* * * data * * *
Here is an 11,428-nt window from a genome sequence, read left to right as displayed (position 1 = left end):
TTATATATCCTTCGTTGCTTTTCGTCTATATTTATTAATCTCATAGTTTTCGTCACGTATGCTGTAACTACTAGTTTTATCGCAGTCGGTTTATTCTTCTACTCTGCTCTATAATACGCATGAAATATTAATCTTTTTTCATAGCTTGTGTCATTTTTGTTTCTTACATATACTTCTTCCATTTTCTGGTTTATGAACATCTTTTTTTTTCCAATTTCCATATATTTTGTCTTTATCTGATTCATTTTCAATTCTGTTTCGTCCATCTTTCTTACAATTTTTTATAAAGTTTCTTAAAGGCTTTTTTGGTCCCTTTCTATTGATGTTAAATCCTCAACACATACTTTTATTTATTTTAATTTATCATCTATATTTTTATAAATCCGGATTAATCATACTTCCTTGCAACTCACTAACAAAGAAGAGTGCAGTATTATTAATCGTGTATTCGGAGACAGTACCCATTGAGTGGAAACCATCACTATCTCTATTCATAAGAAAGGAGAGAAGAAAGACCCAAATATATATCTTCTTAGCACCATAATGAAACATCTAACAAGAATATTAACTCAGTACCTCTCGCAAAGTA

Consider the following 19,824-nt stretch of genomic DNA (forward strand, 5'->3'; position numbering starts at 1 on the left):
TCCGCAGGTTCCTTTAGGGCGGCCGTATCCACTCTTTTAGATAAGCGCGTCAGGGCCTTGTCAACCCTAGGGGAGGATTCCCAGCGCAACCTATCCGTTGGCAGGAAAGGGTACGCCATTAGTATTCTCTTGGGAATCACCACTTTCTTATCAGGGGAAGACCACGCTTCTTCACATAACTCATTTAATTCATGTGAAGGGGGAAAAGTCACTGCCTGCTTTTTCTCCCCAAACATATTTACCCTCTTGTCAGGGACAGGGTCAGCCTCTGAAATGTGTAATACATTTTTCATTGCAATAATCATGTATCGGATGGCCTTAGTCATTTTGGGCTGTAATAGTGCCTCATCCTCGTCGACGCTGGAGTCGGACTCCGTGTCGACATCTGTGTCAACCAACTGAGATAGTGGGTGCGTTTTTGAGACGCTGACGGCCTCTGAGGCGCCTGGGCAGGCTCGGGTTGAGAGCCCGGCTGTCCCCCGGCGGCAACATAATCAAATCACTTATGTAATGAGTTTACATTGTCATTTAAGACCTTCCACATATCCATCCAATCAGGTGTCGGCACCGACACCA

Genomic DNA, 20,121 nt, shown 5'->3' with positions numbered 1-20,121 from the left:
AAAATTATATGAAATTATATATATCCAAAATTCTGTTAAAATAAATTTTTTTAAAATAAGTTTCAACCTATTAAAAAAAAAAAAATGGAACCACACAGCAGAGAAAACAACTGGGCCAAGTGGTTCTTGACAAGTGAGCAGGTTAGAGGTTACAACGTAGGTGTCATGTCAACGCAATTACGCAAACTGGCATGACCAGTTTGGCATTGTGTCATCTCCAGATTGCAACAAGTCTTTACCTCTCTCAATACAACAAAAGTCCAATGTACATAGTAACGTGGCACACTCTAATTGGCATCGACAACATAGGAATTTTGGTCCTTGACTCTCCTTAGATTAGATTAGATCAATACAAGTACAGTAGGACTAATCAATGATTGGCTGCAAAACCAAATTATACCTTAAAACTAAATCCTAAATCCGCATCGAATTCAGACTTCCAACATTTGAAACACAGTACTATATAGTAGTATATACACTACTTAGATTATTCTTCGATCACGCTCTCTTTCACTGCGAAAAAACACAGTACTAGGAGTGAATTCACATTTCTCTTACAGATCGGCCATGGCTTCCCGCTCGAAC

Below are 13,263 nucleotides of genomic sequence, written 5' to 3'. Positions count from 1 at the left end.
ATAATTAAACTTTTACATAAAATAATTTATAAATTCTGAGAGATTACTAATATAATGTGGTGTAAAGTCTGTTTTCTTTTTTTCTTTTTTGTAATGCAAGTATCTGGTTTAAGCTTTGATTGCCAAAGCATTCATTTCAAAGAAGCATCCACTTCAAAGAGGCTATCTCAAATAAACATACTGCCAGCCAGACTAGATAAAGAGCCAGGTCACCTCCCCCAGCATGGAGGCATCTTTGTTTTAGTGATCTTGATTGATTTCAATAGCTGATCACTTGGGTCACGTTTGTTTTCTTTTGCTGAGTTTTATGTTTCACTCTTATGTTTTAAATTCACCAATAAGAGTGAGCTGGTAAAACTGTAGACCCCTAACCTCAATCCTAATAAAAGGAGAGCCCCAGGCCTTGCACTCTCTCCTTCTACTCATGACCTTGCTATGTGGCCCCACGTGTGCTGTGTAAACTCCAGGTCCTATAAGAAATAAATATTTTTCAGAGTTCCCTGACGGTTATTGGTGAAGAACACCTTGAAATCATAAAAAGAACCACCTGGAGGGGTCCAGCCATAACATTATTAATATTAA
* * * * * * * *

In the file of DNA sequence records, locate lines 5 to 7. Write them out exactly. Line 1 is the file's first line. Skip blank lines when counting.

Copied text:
Genomic DNA, 20,121 nt, shown 5'->3' with positions numbered 1-20,121 from the left:
AAAATTATATGAAATTATATATATCCAAAATTCTGTTAAAATAAATTTTTTTAAAATAAGTTTCAACCTATTAAAAAAAAAAAAATGGAACCACACAGCAGAGAAAACAACTGGGCCAAGTGGTTCTTGACAAGTGAGCAGGTTAGAGGTTACAACGTAGGTGTCATGTCAACGCAATTACGCAAACTGGCATGACCAGTTTGGCATTGTGTCATCTCCAGATTGCAACAAGTCTTTACCTCTCTCAATACAACAAAAGTCCAATGTACATAGTAACGTGGCACACTCTAATTGGCATCGACAACATAGGAATTTTGGTCCTTGACTCTCCTTAGATTAGATTAGATCAATACAAGTACAGTAGGACTAATCAATGATTGGCTGCAAAACCAAATTATACCTTAAAACTAAATCCTAAATCCGCATCGAATTCAGACTTCCAACATTTGAAACACAGTACTATATAGTAGTATATACACTACTTAGATTATTCTTCGATCACGCTCTCTTTCACTGCGAAAAAACACAGTACTAGGAGTGAATTCACATTTCTCTTACAGATCGGCCATGGCTTCCCGCTCGAAC

Below are 13,263 nucleotides of genomic sequence, written 5' to 3'. Positions count from 1 at the left end.